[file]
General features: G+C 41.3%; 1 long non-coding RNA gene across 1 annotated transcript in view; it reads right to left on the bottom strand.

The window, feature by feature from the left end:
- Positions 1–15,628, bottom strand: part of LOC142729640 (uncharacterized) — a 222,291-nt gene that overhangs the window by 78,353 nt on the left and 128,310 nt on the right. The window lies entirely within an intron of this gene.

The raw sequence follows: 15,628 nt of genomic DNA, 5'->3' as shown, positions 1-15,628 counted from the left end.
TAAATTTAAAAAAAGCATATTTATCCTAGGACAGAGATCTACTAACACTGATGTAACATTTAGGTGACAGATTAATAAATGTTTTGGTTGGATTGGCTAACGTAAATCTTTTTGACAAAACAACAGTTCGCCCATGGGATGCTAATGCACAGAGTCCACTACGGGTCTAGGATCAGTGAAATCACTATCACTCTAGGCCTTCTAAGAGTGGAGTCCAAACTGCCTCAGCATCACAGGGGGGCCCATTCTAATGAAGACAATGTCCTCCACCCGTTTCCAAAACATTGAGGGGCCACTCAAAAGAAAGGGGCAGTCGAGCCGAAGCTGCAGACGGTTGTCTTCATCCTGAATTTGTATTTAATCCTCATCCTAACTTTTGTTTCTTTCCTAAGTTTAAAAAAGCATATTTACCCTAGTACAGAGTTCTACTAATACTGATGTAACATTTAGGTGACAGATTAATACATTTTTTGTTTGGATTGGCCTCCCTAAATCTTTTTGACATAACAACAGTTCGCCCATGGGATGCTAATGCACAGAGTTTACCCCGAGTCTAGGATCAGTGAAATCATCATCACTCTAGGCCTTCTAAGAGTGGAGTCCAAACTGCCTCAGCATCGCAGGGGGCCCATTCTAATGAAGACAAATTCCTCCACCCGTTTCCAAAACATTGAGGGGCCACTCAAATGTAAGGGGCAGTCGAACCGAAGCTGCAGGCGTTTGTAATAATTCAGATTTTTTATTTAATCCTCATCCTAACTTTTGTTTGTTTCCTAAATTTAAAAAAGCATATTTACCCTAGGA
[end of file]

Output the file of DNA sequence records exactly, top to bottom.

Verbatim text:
General features: G+C 41.3%; 1 long non-coding RNA gene across 1 annotated transcript in view; it reads right to left on the bottom strand.

The window, feature by feature from the left end:
- Positions 1–15,628, bottom strand: part of LOC142729640 (uncharacterized) — a 222,291-nt gene that overhangs the window by 78,353 nt on the left and 128,310 nt on the right. The window lies entirely within an intron of this gene.

The raw sequence follows: 15,628 nt of genomic DNA, 5'->3' as shown, positions 1-15,628 counted from the left end.
TAAATTTAAAAAAAGCATATTTATCCTAGGACAGAGATCTACTAACACTGATGTAACATTTAGGTGACAGATTAATAAATGTTTTGGTTGGATTGGCTAACGTAAATCTTTTTGACAAAACAACAGTTCGCCCATGGGATGCTAATGCACAGAGTCCACTACGGGTCTAGGATCAGTGAAATCACTATCACTCTAGGCCTTCTAAGAGTGGAGTCCAAACTGCCTCAGCATCACAGGGGGGCCCATTCTAATGAAGACAATGTCCTCCACCCGTTTCCAAAACATTGAGGGGCCACTCAAAAGAAAGGGGCAGTCGAGCCGAAGCTGCAGACGGTTGTCTTCATCCTGAATTTGTATTTAATCCTCATCCTAACTTTTGTTTCTTTCCTAAGTTTAAAAAAGCATATTTACCCTAGTACAGAGTTCTACTAATACTGATGTAACATTTAGGTGACAGATTAATACATTTTTTGTTTGGATTGGCCTCCCTAAATCTTTTTGACATAACAACAGTTCGCCCATGGGATGCTAATGCACAGAGTTTACCCCGAGTCTAGGATCAGTGAAATCATCATCACTCTAGGCCTTCTAAGAGTGGAGTCCAAACTGCCTCAGCATCGCAGGGGGCCCATTCTAATGAAGACAAATTCCTCCACCCGTTTCCAAAACATTGAGGGGCCACTCAAATGTAAGGGGCAGTCGAACCGAAGCTGCAGGCGTTTGTAATAATTCAGATTTTTTATTTAATCCTCATCCTAACTTTTGTTTGTTTCCTAAATTTAAAAAAGCATATTTACCCTAGGA